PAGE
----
Header

UZH-Logo

Maintenance Infos

Multi-slice SPECT/CT vs. lymphoscintigraphy and intraoperative gamma ray probe for sentinel node mapping in HNSCC


Meerwein, C M; Sekine, T; Veit-Haibach, P; Bredell, M G; Huber, G F; Huellner, M W (2017). Multi-slice SPECT/CT vs. lymphoscintigraphy and intraoperative gamma ray probe for sentinel node mapping in HNSCC. European Archives of Oto-Rhino-Laryngology, 274(3):1633-1642.

Abstract

To assess the diagnostic potential of multi-slice single-photon emission computed tomography/computed tomography (SPECT/CT) for preoperative sentinel node (SN) mapping in early stage head and neck squamous cell carcinoma (HNSCC). Retrospective case-control study including data of consecutive HNSCC patients treated between November 2011 and December 2015. The diagnostic accuracy of multi-slice SPECT/CT was assessed with regard to the gold standard intraoperative gamma ray detection probe, using McNemar's test and calculating the area under the ROC curve. Additionally, the hot spot yield of SPECT/CT and planar lymphoscintigraphy (LS) was compared. Compared to the intraoperative gold standard, SPECT/CT showed an overall positive predictive value of 60.3% [confidence interval (CI) 46.6-73.0%)], a negative predictive value of 96.3% (CI 93.6-98.1%), and an accuracy of 90.8% (CI 89.1-92.4%). SPECT/CT detected more hot spots than LS and provided detailed anatomical information as well as relevant additional findings with potential impact on further patient management. Sentinel lymph node biopsy proved to be a reliable and safe procedure with an excellent SN excision rate (97%). Multi-slice SPECT/CT is a highly accurate diagnostic test and matches the gold standard intraoperative gamma ray detection probe.

Abstract

To assess the diagnostic potential of multi-slice single-photon emission computed tomography/computed tomography (SPECT/CT) for preoperative sentinel node (SN) mapping in early stage head and neck squamous cell carcinoma (HNSCC). Retrospective case-control study including data of consecutive HNSCC patients treated between November 2011 and December 2015. The diagnostic accuracy of multi-slice SPECT/CT was assessed with regard to the gold standard intraoperative gamma ray detection probe, using McNemar's test and calculating the area under the ROC curve. Additionally, the hot spot yield of SPECT/CT and planar lymphoscintigraphy (LS) was compared. Compared to the intraoperative gold standard, SPECT/CT showed an overall positive predictive value of 60.3% [confidence interval (CI) 46.6-73.0%)], a negative predictive value of 96.3% (CI 93.6-98.1%), and an accuracy of 90.8% (CI 89.1-92.4%). SPECT/CT detected more hot spots than LS and provided detailed anatomical information as well as relevant additional findings with potential impact on further patient management. Sentinel lymph node biopsy proved to be a reliable and safe procedure with an excellent SN excision rate (97%). Multi-slice SPECT/CT is a highly accurate diagnostic test and matches the gold standard intraoperative gamma ray detection probe.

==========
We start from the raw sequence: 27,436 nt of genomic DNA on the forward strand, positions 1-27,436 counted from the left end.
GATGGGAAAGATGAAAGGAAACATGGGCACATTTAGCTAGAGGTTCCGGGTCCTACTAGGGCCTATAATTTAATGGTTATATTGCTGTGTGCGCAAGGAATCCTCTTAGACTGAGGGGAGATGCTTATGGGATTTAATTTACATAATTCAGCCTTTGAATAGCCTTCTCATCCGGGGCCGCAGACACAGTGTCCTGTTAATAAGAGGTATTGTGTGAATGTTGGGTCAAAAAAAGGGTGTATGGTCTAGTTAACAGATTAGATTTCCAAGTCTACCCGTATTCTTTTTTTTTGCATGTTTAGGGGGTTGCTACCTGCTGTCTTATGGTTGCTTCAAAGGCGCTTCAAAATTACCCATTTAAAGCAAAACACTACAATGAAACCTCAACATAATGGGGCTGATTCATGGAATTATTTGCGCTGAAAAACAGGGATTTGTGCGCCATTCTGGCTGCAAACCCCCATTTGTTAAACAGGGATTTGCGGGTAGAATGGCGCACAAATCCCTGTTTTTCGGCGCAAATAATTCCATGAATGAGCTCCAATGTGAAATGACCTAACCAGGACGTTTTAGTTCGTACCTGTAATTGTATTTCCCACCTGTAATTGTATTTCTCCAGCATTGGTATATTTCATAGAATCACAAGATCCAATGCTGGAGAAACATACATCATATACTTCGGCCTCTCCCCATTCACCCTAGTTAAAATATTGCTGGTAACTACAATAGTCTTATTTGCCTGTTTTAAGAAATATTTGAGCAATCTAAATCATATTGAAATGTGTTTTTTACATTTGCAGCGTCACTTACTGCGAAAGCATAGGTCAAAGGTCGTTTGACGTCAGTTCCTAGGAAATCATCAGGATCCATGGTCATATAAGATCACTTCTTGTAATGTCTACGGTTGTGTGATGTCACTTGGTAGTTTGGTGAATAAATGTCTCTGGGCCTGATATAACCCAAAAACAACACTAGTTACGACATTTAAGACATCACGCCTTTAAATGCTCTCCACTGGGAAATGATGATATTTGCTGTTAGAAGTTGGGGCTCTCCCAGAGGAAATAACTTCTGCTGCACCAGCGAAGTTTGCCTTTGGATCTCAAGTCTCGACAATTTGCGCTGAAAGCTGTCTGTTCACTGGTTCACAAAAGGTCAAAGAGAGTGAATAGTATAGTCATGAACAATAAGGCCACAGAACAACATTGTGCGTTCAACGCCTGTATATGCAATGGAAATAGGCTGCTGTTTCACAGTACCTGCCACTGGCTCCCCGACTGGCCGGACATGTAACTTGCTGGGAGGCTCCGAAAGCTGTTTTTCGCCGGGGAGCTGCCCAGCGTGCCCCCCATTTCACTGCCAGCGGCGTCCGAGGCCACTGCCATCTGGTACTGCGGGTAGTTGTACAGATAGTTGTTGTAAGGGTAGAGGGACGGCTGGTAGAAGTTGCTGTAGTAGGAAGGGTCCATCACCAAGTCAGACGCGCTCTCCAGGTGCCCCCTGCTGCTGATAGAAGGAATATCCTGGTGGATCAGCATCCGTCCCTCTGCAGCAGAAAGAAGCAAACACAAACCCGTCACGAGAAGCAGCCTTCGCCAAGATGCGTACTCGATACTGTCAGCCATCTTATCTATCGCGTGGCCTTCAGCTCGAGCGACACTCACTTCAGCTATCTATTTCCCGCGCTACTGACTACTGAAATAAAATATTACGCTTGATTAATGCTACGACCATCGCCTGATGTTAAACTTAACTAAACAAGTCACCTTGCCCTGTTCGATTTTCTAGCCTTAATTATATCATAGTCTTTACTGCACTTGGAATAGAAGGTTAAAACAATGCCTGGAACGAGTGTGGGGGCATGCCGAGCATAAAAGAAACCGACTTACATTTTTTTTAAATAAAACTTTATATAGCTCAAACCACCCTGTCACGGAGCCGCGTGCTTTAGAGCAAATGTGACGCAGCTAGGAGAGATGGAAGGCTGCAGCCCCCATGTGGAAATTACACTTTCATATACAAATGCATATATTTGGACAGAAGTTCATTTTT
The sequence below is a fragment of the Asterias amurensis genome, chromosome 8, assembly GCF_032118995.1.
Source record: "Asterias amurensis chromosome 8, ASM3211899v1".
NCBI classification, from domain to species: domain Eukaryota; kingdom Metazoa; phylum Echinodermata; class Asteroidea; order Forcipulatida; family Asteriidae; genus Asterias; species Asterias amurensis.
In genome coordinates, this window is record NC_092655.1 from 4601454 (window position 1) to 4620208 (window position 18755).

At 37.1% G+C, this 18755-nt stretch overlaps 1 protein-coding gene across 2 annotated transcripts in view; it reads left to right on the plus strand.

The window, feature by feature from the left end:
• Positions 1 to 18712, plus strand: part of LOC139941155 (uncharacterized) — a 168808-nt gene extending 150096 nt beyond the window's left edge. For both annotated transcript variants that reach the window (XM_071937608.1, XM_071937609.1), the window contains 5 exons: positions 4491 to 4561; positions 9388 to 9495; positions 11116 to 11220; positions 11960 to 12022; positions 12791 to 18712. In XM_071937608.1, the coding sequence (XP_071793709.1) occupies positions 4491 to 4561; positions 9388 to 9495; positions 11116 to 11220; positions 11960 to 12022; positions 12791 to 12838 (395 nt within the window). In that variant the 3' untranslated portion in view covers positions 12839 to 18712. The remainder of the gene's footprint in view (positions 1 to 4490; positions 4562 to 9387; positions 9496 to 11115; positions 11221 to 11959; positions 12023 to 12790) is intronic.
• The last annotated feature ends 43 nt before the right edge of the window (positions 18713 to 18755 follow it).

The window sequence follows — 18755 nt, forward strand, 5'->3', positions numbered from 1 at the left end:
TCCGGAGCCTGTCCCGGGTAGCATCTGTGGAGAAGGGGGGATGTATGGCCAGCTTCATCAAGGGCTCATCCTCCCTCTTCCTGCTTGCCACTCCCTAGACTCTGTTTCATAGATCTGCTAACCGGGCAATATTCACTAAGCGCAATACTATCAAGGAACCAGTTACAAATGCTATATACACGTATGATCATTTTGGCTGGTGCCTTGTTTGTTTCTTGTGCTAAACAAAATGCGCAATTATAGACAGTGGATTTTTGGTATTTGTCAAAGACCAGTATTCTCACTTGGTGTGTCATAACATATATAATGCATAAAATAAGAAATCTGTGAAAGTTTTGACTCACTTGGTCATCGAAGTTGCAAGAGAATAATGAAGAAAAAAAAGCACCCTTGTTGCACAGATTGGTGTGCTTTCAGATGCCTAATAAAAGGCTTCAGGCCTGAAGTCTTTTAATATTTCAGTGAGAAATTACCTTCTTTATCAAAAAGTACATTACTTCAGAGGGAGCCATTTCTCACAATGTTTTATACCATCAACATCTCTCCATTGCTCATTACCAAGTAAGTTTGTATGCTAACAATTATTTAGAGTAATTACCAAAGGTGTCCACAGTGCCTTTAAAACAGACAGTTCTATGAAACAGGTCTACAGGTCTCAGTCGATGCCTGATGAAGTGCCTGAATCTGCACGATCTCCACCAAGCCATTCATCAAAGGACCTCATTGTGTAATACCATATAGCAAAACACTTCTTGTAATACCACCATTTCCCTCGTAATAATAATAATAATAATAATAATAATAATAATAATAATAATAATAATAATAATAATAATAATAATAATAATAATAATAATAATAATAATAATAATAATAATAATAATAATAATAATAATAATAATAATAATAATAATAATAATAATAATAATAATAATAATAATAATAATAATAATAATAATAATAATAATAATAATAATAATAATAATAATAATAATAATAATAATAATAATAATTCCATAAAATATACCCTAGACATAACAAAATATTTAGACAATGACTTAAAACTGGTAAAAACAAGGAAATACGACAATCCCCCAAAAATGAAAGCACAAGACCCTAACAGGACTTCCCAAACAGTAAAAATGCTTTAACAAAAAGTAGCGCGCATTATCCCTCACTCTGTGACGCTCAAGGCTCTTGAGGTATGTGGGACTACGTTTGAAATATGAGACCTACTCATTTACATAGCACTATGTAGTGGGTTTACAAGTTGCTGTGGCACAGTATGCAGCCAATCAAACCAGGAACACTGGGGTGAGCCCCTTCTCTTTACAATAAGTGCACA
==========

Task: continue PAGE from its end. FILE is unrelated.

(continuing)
Statistics

Altmetrics

Downloads

1 download since deposited on 21 Nov 2016
1 download since 12 months
Detailed statistics

Additional indexing

Item Type:Journal Article, refereed, original work
Communities & Collections:04 Faculty of Medicine > University Hospital Zurich > Clinic for Otorhinolaryngology
04 Faculty of Medicine > University Hospital Zurich > Clinic for Nuclear Medicine
Dewey Decimal Classification:610 Medicine & health
Language:English
Date:2017
Deposited On:21 Nov 2016 10:31
Last Modified:15 Feb 2017 02:01
Publisher:Springer
ISSN:0937-4477
Publisher DOI:https://doi.org/10.1007/s00405-016-4379-5
PubMed ID:27837418

Download

Preview Icon on Download
Content: Published Version
Filetype: PDF - Registered users only
Size: 892kB
View at publisher

TrendTerms

TrendTerms displays relevant terms of the abstract of this publication and related documents on a map. The terms and their relations were extracted from ZORA using word statistics. Their timelines are taken from ZORA as well. The bubble size of a term is proportional to the number of documents where the term occurs. Red, orange, yellow and green colors are used for terms that occur in the current document; red indicates high interlinkedness of a term with other terms, orange, yellow and green decreasing interlinkedness. Blue is used for terms that have a relation with the terms in this document, but occur in other documents.
You can navigate and zoom the map. Mouse-hovering a term displays its timeline, clicking it yields the associated documents.

Author Collaborations